Prime Minister Benjamin Netanyahu said on Sunday that an Arab village had taken down a sign naming a street after late Palestinian leader Yasser Arafat, saying that there is no place for streets in Israel named after “enemies.”
However, Netanyahu, speaking in a video posted on his Facebook page, insisted that Israeli Arabs have an important role to play in the country.
Israeli soldiers recently discovered via the Waze application that the small northern Israeli-Arab village of Jatt had recently inaugurated Yasser Arafat Street in honor of the late leader, seen as a hero among Palestinians and many Arab Israelis.
The prime minister said that, at a cabinet meeting, he asked Interior Minister Aryeh Deri (Shas) to have the sign removed.
Netanyahu said in a Facebook video that the matter had been dealt with, and the Jatt council agreed to remove “all the controversial street signs,” including the Arafat sign, and replace them with different names.
“There cannot be streets in Israel named after enemies of Israel,” Netanyahu said in the video. “The local council told me that it has removed the sign.”
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However, he struck a conciliatory tone towards Israeli Arabs, saying that he “wants Israeli Arabs to be a part of the success story of Israel. And faithful citizens of the State of Israel. All doors are open to them.”
Deri had told Netanyahu that the Interior Ministry did not approve the decision to name the street after Arafat, as is required for all street names.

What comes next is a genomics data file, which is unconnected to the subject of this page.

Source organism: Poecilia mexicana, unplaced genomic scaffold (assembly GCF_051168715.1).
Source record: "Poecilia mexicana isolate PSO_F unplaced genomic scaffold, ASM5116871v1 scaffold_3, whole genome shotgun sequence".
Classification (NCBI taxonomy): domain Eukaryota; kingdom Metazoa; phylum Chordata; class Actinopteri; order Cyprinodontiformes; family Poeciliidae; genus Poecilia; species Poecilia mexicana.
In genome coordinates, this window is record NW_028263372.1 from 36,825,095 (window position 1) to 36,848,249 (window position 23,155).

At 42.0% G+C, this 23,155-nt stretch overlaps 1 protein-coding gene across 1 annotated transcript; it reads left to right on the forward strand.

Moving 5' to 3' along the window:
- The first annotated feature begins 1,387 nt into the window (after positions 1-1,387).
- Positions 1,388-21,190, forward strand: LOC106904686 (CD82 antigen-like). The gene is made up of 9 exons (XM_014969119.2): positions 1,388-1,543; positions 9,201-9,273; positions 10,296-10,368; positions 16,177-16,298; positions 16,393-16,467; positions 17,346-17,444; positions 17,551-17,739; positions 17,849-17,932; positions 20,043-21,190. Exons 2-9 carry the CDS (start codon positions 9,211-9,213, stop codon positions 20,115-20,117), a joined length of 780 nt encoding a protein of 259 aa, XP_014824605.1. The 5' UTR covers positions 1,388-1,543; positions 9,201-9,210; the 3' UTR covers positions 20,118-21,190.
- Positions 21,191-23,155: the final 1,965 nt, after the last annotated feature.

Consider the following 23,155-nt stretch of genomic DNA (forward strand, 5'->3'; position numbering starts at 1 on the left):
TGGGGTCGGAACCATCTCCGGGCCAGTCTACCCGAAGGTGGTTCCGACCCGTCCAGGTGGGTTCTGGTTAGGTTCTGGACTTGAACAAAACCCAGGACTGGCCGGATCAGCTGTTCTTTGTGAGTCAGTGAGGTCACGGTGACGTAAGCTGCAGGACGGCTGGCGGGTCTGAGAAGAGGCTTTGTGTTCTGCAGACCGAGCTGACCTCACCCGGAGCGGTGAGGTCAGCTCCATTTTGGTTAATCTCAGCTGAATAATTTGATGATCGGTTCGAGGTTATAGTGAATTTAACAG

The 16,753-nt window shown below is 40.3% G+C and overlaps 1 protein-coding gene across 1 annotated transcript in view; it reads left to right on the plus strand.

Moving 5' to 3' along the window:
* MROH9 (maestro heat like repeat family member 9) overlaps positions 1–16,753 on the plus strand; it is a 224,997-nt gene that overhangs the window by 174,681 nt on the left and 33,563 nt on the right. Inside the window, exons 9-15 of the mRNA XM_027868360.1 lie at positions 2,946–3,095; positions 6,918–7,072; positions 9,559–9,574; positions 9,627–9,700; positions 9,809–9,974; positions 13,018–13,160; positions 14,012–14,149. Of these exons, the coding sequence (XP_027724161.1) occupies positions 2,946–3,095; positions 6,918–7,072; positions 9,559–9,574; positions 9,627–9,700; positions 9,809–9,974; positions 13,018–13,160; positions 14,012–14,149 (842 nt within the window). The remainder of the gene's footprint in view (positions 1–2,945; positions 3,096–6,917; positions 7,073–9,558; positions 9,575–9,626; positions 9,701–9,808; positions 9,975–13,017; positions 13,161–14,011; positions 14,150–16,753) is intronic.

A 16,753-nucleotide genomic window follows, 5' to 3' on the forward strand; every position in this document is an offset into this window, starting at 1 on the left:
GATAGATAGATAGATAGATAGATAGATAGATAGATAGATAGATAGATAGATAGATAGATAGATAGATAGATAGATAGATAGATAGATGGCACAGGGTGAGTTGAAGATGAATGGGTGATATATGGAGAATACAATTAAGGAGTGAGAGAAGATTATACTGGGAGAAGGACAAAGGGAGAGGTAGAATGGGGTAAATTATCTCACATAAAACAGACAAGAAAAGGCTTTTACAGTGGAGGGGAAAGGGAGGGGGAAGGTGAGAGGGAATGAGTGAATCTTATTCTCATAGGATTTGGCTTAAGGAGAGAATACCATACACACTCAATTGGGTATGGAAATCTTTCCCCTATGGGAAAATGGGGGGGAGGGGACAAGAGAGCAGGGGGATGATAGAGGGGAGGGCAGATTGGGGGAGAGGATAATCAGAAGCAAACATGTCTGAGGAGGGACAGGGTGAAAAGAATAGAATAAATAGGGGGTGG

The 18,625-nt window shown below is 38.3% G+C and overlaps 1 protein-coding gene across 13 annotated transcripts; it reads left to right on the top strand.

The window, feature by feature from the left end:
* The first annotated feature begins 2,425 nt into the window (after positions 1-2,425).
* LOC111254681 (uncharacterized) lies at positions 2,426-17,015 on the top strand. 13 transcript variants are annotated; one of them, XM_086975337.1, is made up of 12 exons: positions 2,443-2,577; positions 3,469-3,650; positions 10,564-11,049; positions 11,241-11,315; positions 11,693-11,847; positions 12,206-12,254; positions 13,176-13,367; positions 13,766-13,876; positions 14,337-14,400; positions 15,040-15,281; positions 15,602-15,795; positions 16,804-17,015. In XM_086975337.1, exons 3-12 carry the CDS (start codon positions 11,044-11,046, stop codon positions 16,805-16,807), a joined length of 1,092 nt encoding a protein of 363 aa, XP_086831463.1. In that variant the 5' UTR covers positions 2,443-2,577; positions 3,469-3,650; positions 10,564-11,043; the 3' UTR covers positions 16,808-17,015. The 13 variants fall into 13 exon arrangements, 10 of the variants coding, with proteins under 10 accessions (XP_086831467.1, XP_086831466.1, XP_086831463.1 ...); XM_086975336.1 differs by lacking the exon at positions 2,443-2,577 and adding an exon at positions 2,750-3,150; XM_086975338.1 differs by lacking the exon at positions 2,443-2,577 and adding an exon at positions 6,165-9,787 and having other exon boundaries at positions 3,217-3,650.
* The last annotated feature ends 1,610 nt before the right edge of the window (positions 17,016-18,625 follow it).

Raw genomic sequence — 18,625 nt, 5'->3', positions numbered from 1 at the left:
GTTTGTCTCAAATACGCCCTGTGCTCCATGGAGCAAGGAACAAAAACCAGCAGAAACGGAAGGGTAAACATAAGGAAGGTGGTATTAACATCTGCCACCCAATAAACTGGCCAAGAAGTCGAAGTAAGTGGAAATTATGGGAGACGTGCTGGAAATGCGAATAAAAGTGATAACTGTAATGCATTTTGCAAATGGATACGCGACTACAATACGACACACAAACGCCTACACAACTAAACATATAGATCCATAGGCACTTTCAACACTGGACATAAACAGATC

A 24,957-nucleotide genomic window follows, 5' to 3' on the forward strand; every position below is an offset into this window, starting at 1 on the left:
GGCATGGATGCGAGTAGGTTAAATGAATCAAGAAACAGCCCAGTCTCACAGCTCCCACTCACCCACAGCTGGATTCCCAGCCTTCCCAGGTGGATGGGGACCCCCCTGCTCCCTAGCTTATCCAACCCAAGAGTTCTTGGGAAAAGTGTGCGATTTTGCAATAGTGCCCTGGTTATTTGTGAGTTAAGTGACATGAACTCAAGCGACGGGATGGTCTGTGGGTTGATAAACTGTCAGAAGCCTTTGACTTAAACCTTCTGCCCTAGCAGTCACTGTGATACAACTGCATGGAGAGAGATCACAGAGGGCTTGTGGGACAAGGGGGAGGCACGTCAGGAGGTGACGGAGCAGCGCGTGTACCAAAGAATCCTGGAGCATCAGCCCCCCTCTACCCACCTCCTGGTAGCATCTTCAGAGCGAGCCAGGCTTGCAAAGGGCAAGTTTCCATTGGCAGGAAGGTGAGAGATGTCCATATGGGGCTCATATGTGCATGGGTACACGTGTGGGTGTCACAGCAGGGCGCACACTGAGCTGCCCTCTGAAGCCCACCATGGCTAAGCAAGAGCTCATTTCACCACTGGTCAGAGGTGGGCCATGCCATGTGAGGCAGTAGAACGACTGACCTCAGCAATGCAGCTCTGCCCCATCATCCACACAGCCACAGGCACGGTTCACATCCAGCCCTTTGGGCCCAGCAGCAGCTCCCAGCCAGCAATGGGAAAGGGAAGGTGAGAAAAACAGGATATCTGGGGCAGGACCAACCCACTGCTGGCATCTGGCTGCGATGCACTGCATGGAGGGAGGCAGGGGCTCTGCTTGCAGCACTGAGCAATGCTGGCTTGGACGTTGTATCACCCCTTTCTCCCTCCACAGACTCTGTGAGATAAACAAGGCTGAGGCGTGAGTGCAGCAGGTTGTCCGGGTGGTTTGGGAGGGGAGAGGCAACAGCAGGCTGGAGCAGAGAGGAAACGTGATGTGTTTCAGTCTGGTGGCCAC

Jatt, located in northern Israel, has a population of some 11,000.
Speaking at the start of Sunday’s cabinet meeting, Netanyahu said “no street in the State of Israel will be named after murderers of Israelis and Jews.
“We cannot allow streets in the State of Israel to be named after Yasser Arafat. “We will make the arrangements, including new legislation if need be, so that this does not happen here.”
Jatt mayor Mohammed Taher Wattab defended naming the street for Arafat in comments to Israeli army radio.
“Yasser Arafat signed a peace deal with Israel and it is a shame that the prime minister finds the need to waste his time on the name of a street in a small town like ours,” he said.
“From our perspective [Arafat] is the official leader of the Palestinian people, with Israel recognizing him as a partner for [peace] negotiations,” he said, while adding “therefore there is no legal, social or moral prohibition in naming a street after him.”
Wattad also said that “whoever calls [Arafat] a mass murder should take responsibility for his words.”
Arafat, who died in 2004, remains a venerated figure among Palestinians, but is seen by many in Irael as an unreformed terrorist who doomed the 2000 Camp David peace talks, orchestrated the suicide bombing onslaught of the Second Intifada that followed, and disseminated a still-prevailing narrative among Palestinians that denies Jews’ history and legitimacy in the Holy Land.